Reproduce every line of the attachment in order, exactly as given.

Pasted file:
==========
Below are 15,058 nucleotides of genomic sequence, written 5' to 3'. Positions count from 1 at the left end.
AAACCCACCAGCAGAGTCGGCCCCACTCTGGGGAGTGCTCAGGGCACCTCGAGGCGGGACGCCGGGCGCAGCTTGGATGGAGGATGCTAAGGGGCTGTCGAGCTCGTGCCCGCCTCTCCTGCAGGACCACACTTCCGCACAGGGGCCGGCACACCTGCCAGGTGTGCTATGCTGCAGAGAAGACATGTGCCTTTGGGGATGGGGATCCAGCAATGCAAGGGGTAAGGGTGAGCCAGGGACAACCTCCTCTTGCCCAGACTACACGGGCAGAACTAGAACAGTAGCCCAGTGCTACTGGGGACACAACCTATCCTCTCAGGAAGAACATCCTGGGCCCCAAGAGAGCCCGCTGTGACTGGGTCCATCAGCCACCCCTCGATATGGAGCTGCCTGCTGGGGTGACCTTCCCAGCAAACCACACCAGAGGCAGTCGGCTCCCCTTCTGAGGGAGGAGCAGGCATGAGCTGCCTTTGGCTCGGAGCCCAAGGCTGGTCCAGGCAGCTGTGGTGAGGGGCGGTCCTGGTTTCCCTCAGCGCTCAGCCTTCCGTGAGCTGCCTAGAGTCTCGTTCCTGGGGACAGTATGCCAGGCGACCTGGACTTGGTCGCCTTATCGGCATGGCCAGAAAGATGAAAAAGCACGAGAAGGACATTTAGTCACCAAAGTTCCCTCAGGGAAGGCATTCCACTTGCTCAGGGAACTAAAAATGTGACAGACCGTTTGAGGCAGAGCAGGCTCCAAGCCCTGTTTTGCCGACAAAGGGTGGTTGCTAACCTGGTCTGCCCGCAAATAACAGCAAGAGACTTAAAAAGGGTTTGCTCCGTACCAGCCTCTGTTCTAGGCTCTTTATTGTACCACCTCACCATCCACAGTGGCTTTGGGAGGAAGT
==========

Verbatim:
Below are 15,058 nucleotides of genomic sequence, written 5' to 3'. Positions count from 1 at the left end.
AAACCCACCAGCAGAGTCGGCCCCACTCTGGGGAGTGCTCAGGGCACCTCGAGGCGGGACGCCGGGCGCAGCTTGGATGGAGGATGCTAAGGGGCTGTCGAGCTCGTGCCCGCCTCTCCTGCAGGACCACACTTCCGCACAGGGGCCGGCACACCTGCCAGGTGTGCTATGCTGCAGAGAAGACATGTGCCTTTGGGGATGGGGATCCAGCAATGCAAGGGGTAAGGGTGAGCCAGGGACAACCTCCTCTTGCCCAGACTACACGGGCAGAACTAGAACAGTAGCCCAGTGCTACTGGGGACACAACCTATCCTCTCAGGAAGAACATCCTGGGCCCCAAGAGAGCCCGCTGTGACTGGGTCCATCAGCCACCCCTCGATATGGAGCTGCCTGCTGGGGTGACCTTCCCAGCAAACCACACCAGAGGCAGTCGGCTCCCCTTCTGAGGGAGGAGCAGGCATGAGCTGCCTTTGGCTCGGAGCCCAAGGCTGGTCCAGGCAGCTGTGGTGAGGGGCGGTCCTGGTTTCCCTCAGCGCTCAGCCTTCCGTGAGCTGCCTAGAGTCTCGTTCCTGGGGACAGTATGCCAGGCGACCTGGACTTGGTCGCCTTATCGGCATGGCCAGAAAGATGAAAAAGCACGAGAAGGACATTTAGTCACCAAAGTTCCCTCAGGGAAGGCATTCCACTTGCTCAGGGAACTAAAAATGTGACAGACCGTTTGAGGCAGAGCAGGCTCCAAGCCCTGTTTTGCCGACAAAGGGTGGTTGCTAACCTGGTCTGCCCGCAAATAACAGCAAGAGACTTAAAAAGGGTTTGCTCCGTACCAGCCTCTGTTCTAGGCTCTTTATTGTACCACCTCACCATCCACAGTGGCTTTGGGAGGAAGT